Animism - The Seed of Religion
SPIRITS IN INANIMATE THINGS
But the Indian, always reasoning in the first place from what he knows of himself, remembers that as, for example, in dreams, his own spirit moves with complete activity even when his body lies motionless, so there is no reason to doubt
that the spirit within the motionless rock has the power of activity also.
He is occasionally hurt either by falling on a rock, or by the rock falling upon him, and, in either case, he attributes the
blame, by a hne of argument still not uncommon in civilized life, to the rock. In fact, he attributes any calamity which may happen to him to the intention of the immediate instrument of its infliction, and he not unnaturally sees in the action
of this instrument evidence of its possession of a spirit." 23
A well-known example is that of the chief of the Koussa Kaffirs. Having died soon after he had broken off a piece of the anchor of a stranded ship, all his subjects made a point of saluting the anchor as an injured and vindictive being. Among some Indo-Chinese tribes, the relatives of a man killed by a fall from a tree take their revenge by cutting it down and scattering the chips. The same idea is manifest in the higher culture. In the court held in ancient
23 p. 354.
times in the Prytaneum at Athens to try any object, such as an axe or a piece of wood or stone which, independent of any human agency, had caused death, the offending thing was condemned and cast in solemn form beyond the border.
Dr. Frazer cites the amusing instance of a cock which was tried at Basle in 1474 for having laid an egg, and which, being found guilty, was burnt as a sorcerer.
"The recorded pleadings in the case are said to be very voluminous." 24
And only as recently as 1846 there was abolished in England the law of deodand, whereby not only a beast that kills a man, but a cart-wheel that runs over him, or a tree that crushes him, were deo dandus, or "given to God," being forfeited and sold for the poor. The adult who, in momentary rage, kicks over the chair against which he has stumbled, is one with the child who beats the door against which he knocks his head, or who whips the "naughty" rocking-horse that throws him.
Turn where, or do what, man would, everything fell into his personifying in line of thought. The greater and lesser lights
travelled across the
24 Paiisanias, vol. ii. pp. 371, 2.
sky; the lightning flash, and the thunder clap; the clouds that rolled along majestically, or that broke into ragged clusters; the wind that moaned among the swaying branches or bending trunks; the earthquake that swallowed man and beast; the volcano belching fire; the mysterious fire itself that dissolved things into smoke and left but a handful of ashes; the tumbling, treacherous seas and the swift, engulfing rivers; these, and a thousand other sights and sounds and movements, man interpreted in terms which had their correspondence in himself.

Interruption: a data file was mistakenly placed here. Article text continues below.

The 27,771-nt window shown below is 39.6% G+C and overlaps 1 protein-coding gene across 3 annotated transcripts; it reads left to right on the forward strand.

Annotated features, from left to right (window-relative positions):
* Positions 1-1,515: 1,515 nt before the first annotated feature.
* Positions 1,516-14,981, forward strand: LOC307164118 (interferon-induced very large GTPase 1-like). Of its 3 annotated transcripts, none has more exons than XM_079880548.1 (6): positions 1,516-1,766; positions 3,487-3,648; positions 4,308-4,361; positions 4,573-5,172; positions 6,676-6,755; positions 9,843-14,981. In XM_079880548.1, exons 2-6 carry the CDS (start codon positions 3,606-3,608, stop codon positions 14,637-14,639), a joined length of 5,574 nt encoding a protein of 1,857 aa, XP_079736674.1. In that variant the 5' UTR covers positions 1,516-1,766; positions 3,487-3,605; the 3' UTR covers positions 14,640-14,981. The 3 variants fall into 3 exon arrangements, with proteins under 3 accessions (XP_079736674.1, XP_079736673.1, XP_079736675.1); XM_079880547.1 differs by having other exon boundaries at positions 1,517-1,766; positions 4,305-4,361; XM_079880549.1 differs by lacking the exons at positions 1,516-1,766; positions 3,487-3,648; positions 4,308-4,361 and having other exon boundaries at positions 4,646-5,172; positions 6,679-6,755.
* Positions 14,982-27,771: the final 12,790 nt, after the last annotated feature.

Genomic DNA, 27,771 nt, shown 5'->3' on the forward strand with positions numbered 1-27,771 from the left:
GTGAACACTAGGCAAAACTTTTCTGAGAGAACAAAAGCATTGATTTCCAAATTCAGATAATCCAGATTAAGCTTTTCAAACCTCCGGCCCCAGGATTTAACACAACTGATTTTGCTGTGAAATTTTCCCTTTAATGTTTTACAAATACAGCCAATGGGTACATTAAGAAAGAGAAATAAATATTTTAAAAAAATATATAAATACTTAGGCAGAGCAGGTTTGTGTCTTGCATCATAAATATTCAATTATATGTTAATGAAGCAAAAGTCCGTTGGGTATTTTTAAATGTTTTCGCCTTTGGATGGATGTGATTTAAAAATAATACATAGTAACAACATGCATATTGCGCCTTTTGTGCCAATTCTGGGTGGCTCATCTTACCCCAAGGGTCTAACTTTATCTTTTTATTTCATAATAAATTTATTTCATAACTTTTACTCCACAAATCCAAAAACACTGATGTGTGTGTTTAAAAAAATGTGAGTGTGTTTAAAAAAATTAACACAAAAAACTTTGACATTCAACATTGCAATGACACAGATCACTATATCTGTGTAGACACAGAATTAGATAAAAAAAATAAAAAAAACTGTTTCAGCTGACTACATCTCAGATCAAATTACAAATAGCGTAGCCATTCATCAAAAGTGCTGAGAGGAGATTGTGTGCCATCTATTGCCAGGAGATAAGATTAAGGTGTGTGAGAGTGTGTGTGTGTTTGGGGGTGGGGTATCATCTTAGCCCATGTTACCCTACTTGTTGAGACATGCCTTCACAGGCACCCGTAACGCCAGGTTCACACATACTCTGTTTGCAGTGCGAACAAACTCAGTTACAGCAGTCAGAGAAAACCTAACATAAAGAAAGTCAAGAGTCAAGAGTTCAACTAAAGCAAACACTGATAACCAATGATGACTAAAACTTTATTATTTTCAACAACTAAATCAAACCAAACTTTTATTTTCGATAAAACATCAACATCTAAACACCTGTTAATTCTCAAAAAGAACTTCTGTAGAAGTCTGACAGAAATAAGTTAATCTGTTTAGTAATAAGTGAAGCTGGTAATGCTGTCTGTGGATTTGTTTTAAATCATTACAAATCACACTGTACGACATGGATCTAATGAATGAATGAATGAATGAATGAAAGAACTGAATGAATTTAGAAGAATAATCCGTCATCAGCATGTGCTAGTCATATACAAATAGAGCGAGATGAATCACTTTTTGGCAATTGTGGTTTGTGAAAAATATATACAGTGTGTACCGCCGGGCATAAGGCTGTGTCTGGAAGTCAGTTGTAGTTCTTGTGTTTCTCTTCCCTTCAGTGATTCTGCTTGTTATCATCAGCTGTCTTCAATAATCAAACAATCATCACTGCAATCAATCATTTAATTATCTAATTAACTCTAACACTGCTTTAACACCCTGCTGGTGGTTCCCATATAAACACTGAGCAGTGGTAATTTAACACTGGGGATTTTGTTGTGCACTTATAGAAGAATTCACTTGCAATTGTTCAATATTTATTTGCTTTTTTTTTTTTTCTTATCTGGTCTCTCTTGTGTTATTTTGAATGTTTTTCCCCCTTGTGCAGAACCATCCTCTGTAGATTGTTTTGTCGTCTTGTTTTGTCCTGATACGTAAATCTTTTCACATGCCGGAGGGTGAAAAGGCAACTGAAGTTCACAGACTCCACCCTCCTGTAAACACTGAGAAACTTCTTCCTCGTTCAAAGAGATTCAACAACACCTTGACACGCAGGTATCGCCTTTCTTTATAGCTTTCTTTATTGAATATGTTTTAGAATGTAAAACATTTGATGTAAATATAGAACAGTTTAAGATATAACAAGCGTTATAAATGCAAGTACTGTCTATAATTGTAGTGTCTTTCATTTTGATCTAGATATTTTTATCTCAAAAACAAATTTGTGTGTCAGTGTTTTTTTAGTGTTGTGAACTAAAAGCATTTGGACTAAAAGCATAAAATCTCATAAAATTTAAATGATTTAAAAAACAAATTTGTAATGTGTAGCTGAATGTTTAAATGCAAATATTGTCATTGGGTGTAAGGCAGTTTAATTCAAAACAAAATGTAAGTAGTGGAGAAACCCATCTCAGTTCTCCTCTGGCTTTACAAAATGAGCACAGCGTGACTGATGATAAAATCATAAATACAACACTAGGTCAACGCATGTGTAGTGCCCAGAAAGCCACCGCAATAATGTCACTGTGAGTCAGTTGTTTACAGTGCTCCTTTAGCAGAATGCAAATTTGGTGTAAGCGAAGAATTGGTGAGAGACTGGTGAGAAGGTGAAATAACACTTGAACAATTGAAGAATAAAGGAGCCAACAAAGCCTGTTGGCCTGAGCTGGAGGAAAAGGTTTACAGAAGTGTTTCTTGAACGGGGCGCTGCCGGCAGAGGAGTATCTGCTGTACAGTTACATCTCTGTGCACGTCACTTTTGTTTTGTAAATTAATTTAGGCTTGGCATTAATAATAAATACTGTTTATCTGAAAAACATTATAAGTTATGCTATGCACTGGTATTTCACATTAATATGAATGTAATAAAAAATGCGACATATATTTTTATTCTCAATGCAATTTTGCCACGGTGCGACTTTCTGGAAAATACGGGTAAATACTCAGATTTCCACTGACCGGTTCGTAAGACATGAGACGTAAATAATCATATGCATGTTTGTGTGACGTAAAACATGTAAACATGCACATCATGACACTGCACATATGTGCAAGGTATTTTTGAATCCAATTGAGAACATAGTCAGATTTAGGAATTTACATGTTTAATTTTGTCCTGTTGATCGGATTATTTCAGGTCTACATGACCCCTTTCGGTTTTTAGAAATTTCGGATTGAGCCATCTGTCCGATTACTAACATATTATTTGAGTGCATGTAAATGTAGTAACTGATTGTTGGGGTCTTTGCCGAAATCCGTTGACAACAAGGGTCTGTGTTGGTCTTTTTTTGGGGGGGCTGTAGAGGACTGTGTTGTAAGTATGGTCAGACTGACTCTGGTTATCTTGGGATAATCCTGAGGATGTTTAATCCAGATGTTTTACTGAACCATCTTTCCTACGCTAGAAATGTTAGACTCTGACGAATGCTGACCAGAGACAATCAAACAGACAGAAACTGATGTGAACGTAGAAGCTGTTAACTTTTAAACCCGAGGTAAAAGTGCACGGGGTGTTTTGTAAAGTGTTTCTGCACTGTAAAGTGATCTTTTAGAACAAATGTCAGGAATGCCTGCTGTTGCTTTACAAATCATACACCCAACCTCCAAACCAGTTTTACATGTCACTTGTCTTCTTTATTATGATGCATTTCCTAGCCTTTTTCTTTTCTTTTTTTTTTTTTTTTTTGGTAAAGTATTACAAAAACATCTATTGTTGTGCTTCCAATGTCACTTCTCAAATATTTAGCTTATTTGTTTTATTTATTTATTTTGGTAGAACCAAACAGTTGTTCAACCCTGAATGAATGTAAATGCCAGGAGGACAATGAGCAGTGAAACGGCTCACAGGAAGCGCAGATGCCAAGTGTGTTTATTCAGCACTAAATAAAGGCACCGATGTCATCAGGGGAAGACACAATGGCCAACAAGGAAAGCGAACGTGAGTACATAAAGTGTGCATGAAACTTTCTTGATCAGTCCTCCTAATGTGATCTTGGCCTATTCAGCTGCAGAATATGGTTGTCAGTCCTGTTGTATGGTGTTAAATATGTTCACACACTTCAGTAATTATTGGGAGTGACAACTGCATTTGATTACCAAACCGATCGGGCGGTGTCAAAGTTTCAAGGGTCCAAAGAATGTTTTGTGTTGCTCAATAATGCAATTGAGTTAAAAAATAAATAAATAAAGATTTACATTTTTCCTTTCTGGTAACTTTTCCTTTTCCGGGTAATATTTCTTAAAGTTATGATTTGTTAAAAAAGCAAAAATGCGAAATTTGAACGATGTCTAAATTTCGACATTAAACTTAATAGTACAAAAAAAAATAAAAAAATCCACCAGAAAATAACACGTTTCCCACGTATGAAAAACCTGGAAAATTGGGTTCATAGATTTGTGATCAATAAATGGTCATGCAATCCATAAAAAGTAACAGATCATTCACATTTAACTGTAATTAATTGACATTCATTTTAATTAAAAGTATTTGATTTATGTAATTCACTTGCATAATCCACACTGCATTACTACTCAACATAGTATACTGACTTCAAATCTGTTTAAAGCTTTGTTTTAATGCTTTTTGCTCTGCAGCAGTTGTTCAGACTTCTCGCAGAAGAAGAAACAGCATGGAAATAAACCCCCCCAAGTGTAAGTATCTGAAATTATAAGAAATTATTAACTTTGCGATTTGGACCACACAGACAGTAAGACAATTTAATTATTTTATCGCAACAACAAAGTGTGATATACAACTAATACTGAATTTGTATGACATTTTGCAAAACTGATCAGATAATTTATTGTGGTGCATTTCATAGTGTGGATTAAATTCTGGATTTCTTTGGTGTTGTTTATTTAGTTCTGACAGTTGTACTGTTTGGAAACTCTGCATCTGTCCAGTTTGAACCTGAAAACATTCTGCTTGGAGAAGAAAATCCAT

Ignorant of the law of reflection of sound, how else could he account for the echoes flung back from the hillside?
Ignorant of the law of the interception of light, how else could he explain the advancing and retreating shadows? In some sense they must be alive; an inference supported by modem physics, which, in the words of Herbert Spencer, allows "the thought that consciousness in some rudimentary form is omnipresent."
In many phenomena man would note a certain recurrence; but the slowly emerging sense of security, begotten by the unvarying succession of day and night, and of sunrise and sunset, would be shaken by the unexpected and the un-
usual, as the fitful hurricane, the destroying flood, the fatal thunderstorm, and like baleful agencies.
Through what vast ages man remained the victim of fear and unrest can be guessed at only by the relatively very recent period in his history during which reason has controlled and disciplined feeling.
It has been truly said that " nervous instabihty must have been a normal characteristic of primitive man," and it may be added that it remains a characteristic of the vast majority of mankind to this day.
We have not altered so much as, taking too hasty glances over narrow areas, we are apt to think. In structure and inherited tendencies each of us is hundreds of thousands of years old, but the civihzed part of us is recent. The influences of a few generations, acting from without, are superficial contrasted with the heritage of chihads which explains our mental as well as our bodily rudimentary structures.
"It is," says Hobbes, "peculiar to the Nature of man to be inquisitive into the Causes of Events they see, some more, some less." 25 Inquisitiveness he shares with the animal, with the same result of
Leviathan, " Of Religion," chap. xii. pt. 1.